Here’s some good new for all those struggling with weight loss. Researchers have developed a computer game and smartphone app to help people control unhealthy eating habits and ultimately lose weight.
The game is designed to improve a person’s “inhibitory control,” the part of the brain that stops you from giving into unhealthy cravings, even when the smell of French fries is practically begging you to step inside a fast food joint.
They also developed a mobile app that intelligently detects patterns in a person’s eating habits. When users are likely to slip from their dietary plans, the app provides tailored strategies to put them back on track. “Let’s say a colleague brings a box of doughnuts into the office. For a person who habitually consumes sweets, the first reaction is, ‘I want one’,” said Evan Forman from Drexel University in the US.
The secondary response tries to pump the brakes on that urge. But that reaction is typically slower and less strong than impulse, according to Forman. “However, studies have shown that if you do certain tasks that involve this inhibitory control over and over again, it actually gets stronger,” he said.
Researchers recently tested this theory. Habitual snack food eaters were assigned to one of four short, training exercises designed to increase their mindful decision-making and strengthen their inhibitory control. The study found that both types of training were successful in reducing snack food eating.
The game -- DietDash -- first requires participants to disclose the types of sugary foods they eat most frequently. They will then be assigned to one of four versions of a game that is customised to their diet. For example, if someone lists soda and chocolate chip cookies as their favourite treats, those items will appear in the game, researchers said.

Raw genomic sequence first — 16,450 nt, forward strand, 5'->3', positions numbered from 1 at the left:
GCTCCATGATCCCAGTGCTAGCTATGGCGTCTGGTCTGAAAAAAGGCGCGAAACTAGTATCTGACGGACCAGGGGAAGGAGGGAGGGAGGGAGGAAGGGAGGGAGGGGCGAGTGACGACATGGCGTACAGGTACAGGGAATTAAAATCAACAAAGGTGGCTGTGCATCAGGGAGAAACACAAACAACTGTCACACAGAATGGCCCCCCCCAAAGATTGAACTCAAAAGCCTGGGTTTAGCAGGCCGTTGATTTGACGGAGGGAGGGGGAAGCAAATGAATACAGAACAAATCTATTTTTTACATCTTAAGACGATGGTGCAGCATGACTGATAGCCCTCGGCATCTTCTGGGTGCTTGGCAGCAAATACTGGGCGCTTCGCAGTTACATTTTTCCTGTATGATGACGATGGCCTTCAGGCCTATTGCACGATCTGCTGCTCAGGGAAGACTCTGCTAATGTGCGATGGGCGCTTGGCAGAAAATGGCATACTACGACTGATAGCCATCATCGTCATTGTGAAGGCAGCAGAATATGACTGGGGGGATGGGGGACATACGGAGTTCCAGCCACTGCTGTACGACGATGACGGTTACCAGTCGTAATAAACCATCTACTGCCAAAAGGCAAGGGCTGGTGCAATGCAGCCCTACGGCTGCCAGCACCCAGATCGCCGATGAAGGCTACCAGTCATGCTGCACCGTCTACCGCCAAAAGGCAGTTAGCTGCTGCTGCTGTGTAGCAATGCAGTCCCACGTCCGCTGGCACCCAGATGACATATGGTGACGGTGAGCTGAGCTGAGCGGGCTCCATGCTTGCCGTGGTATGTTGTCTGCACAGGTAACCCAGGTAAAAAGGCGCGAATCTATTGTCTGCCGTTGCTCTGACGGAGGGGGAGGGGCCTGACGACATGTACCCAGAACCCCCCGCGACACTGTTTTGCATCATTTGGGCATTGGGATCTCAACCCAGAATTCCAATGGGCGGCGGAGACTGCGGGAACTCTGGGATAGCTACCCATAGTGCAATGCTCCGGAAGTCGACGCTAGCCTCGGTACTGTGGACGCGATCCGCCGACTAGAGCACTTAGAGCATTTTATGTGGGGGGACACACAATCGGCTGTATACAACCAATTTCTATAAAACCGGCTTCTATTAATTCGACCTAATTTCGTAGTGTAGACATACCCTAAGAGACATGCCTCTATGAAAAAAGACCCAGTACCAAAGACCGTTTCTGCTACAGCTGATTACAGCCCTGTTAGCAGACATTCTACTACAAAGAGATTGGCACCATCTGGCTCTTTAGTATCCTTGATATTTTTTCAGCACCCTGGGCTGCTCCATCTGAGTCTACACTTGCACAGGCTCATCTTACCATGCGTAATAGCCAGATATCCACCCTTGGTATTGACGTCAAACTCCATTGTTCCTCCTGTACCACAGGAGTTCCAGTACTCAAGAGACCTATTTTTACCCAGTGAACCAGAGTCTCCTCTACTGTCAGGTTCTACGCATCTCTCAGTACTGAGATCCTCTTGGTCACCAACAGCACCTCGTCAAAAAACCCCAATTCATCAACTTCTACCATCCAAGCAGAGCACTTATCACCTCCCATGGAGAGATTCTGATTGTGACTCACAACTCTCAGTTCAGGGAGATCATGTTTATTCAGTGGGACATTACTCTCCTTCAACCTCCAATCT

Players are instructed to press certain keys to respond to different types of images, including pictures of tasty sugary foods and pictures of healthy foods, they said. As the player’s inhibitory control improves, the game speed increases for an extra challenge. Users are instructed to play this game for eight minutes per day, every day for six weeks, researchers said.
“The study is really the first to attempt to train people for weeks in a row. We think this can translate to real-world behaviours, because just like any task, it improves with practice,” said Forman.
Researchers’ second design is a weight loss app called DietAlert. Used in conjunction with the Weight Watchers app, the smartphone application collects information about users’ eating habits and uses a mathematical algorithm to determine when they are most likely to lapse from their diet plans. For example, the app may conclude that a person is most likely to eat junk food after lunch when they have skipped breakfast, researchers said.
As the app learns about someone’s patterns, it will send out a warning alert and offer a tip to help the user stick to his or her health plan, they said. The study was published in the journal Appetite.